Generic Drugs

Wednesday, February 22, 2012

Generic drugs save consumers billions of dollars a year, but is there any difference between generics and name brand drugs? Dr. Edward Hill tells us in todays 60 Second Housecall.

Dr. Hill:

Generic drugs save consumers an estimated billions of dollars each year. Even more money is saved when hospitals use generics.

A generic drug is a copy of a brand-name drug in dosage, safety, strength, quality, and performance.

Since generics use the same active ingredients, they have the same risks and benefits as their brand-name counterparts.

The FDA requires generic drugs to have the same quality, strength, purity and stability as brand-name drugs. Generic drugs work in the same way and in the same amount of time as brand-name drugs.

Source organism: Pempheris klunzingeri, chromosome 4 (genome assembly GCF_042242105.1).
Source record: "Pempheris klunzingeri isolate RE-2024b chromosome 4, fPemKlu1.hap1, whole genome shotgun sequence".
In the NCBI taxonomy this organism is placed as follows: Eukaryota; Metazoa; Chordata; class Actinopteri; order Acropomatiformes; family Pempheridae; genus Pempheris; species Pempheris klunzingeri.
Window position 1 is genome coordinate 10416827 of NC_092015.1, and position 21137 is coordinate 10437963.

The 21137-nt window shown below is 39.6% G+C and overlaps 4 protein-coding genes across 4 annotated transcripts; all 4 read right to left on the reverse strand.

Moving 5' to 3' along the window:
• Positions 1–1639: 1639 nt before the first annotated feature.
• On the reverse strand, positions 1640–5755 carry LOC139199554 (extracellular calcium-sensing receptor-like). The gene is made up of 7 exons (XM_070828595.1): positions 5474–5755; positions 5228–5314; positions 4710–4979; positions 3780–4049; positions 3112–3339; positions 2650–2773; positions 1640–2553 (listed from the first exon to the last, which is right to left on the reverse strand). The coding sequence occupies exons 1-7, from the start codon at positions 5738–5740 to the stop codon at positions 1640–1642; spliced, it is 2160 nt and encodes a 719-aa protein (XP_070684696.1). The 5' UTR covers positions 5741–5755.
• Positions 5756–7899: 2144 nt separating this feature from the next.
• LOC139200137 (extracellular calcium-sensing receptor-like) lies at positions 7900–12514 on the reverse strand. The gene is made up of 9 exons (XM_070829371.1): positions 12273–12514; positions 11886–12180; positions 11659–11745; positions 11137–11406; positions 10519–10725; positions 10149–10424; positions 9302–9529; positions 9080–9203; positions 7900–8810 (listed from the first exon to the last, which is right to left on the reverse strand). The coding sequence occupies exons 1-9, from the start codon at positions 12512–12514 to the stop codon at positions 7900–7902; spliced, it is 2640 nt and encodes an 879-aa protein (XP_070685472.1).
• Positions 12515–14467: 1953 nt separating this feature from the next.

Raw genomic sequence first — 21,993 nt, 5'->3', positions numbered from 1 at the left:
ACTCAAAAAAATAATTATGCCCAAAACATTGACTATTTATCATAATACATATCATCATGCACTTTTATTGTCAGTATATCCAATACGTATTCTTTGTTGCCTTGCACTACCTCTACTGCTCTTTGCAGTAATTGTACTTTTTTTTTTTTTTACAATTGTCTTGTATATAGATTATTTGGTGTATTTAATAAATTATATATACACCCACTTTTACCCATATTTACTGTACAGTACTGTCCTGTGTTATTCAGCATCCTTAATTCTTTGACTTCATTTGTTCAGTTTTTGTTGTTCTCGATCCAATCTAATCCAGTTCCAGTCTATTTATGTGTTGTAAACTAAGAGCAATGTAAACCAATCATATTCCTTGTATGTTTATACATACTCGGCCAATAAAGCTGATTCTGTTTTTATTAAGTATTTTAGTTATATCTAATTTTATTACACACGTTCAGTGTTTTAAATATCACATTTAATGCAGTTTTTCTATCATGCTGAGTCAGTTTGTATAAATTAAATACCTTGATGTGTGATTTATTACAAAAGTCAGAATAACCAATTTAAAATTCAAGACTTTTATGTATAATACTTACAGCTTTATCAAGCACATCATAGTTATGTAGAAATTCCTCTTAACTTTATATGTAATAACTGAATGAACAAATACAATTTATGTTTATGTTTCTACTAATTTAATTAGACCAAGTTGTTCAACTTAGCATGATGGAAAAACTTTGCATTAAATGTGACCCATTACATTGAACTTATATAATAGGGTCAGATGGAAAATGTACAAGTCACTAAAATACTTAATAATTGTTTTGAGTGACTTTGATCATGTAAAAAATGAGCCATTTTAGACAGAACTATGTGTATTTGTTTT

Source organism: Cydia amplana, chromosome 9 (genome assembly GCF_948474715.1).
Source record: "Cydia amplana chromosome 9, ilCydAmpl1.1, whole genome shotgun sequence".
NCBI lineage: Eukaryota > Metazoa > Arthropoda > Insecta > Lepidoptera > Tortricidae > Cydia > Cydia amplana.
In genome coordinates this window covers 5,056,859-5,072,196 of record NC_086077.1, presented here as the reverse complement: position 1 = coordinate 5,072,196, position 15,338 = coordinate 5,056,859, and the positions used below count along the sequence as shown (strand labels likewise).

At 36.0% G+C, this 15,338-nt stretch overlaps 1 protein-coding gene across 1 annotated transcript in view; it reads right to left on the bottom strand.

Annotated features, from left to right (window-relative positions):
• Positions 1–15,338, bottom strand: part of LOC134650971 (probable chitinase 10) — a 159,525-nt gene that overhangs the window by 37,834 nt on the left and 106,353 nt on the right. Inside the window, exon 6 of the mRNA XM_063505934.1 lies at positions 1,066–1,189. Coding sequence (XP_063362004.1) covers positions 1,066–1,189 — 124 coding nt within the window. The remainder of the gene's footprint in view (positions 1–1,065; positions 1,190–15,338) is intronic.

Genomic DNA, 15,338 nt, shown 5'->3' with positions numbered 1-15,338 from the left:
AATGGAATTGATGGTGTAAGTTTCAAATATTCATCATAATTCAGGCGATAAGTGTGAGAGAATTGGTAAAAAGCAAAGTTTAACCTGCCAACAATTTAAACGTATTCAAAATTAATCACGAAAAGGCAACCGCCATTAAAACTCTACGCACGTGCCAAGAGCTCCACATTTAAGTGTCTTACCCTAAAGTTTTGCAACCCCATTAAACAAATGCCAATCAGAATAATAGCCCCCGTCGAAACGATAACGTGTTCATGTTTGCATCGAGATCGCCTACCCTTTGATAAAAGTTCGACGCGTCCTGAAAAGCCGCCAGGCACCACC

Brand-name drugs are generally given patent protection for 20 years. This provides protection for the drug company that laid out the initial costs to develop the new drug.

When the patent expires, other drug companies can sell generic versions, but only after they have been thoroughly tested by the manufacturer and approved by the FDA. Ask your physician if a cheaper generic medication will be just as effective for you.

For North Mississippi Medical Center, Im Dr. Edward Hill.